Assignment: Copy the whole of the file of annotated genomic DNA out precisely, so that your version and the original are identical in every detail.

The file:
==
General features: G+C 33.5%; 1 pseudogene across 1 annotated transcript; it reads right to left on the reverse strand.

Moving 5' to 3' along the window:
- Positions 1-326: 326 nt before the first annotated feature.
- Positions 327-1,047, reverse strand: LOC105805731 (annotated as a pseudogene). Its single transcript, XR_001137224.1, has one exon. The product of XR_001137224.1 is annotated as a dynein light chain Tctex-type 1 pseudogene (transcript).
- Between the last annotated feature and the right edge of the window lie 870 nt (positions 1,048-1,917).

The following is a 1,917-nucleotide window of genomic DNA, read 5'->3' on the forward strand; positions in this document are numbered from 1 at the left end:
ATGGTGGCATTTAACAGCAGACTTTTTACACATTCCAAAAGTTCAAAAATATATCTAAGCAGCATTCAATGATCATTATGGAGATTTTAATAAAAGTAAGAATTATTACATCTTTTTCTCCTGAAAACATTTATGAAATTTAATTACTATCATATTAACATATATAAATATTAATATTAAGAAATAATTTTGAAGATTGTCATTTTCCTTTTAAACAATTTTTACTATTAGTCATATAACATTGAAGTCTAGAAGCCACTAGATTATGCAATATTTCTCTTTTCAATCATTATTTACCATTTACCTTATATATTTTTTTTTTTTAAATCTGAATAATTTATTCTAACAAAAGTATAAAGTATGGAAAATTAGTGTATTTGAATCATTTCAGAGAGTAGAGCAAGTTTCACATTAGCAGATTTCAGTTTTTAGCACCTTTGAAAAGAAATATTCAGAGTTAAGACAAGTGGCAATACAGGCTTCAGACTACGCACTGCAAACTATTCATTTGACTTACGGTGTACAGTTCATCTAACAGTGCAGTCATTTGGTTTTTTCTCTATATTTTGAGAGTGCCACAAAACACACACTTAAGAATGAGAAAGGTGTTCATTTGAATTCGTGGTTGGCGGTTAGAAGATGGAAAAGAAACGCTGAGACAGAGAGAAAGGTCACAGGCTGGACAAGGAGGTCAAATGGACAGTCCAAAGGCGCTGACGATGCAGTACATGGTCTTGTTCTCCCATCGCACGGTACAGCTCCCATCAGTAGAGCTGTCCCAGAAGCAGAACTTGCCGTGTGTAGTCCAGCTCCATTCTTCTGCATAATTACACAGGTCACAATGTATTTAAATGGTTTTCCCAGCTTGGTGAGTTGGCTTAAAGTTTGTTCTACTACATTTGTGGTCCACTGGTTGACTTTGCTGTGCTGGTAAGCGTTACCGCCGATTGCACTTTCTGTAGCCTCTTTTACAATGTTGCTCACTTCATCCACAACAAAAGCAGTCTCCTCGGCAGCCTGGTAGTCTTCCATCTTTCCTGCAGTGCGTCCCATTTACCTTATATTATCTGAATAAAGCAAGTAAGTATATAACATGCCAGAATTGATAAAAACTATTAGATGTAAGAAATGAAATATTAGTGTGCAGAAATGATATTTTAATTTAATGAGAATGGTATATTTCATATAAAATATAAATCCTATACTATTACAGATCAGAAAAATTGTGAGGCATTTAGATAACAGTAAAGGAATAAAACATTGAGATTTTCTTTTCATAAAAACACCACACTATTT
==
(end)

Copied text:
General features: G+C 33.5%; 1 pseudogene across 1 annotated transcript; it reads right to left on the reverse strand.

Moving 5' to 3' along the window:
- Positions 1-326: 326 nt before the first annotated feature.
- Positions 327-1,047, reverse strand: LOC105805731 (annotated as a pseudogene). Its single transcript, XR_001137224.1, has one exon. The product of XR_001137224.1 is annotated as a dynein light chain Tctex-type 1 pseudogene (transcript).
- Between the last annotated feature and the right edge of the window lie 870 nt (positions 1,048-1,917).

The following is a 1,917-nucleotide window of genomic DNA, read 5'->3' on the forward strand; positions in this document are numbered from 1 at the left end:
ATGGTGGCATTTAACAGCAGACTTTTTACACATTCCAAAAGTTCAAAAATATATCTAAGCAGCATTCAATGATCATTATGGAGATTTTAATAAAAGTAAGAATTATTACATCTTTTTCTCCTGAAAACATTTATGAAATTTAATTACTATCATATTAACATATATAAATATTAATATTAAGAAATAATTTTGAAGATTGTCATTTTCCTTTTAAACAATTTTTACTATTAGTCATATAACATTGAAGTCTAGAAGCCACTAGATTATGCAATATTTCTCTTTTCAATCATTATTTACCATTTACCTTATATATTTTTTTTTTTTAAATCTGAATAATTTATTCTAACAAAAGTATAAAGTATGGAAAATTAGTGTATTTGAATCATTTCAGAGAGTAGAGCAAGTTTCACATTAGCAGATTTCAGTTTTTAGCACCTTTGAAAAGAAATATTCAGAGTTAAGACAAGTGGCAATACAGGCTTCAGACTACGCACTGCAAACTATTCATTTGACTTACGGTGTACAGTTCATCTAACAGTGCAGTCATTTGGTTTTTTCTCTATATTTTGAGAGTGCCACAAAACACACACTTAAGAATGAGAAAGGTGTTCATTTGAATTCGTGGTTGGCGGTTAGAAGATGGAAAAGAAACGCTGAGACAGAGAGAAAGGTCACAGGCTGGACAAGGAGGTCAAATGGACAGTCCAAAGGCGCTGACGATGCAGTACATGGTCTTGTTCTCCCATCGCACGGTACAGCTCCCATCAGTAGAGCTGTCCCAGAAGCAGAACTTGCCGTGTGTAGTCCAGCTCCATTCTTCTGCATAATTACACAGGTCACAATGTATTTAAATGGTTTTCCCAGCTTGGTGAGTTGGCTTAAAGTTTGTTCTACTACATTTGTGGTCCACTGGTTGACTTTGCTGTGCTGGTAAGCGTTACCGCCGATTGCACTTTCTGTAGCCTCTTTTACAATGTTGCTCACTTCATCCACAACAAAAGCAGTCTCCTCGGCAGCCTGGTAGTCTTCCATCTTTCCTGCAGTGCGTCCCATTTACCTTATATTATCTGAATAAAGCAAGTAAGTATATAACATGCCAGAATTGATAAAAACTATTAGATGTAAGAAATGAAATATTAGTGTGCAGAAATGATATTTTAATTTAATGAGAATGGTATATTTCATATAAAATATAAATCCTATACTATTACAGATCAGAAAAATTGTGAGGCATTTAGATAACAGTAAAGGAATAAAACATTGAGATTTTCTTTTCATAAAAACACCACACTATTT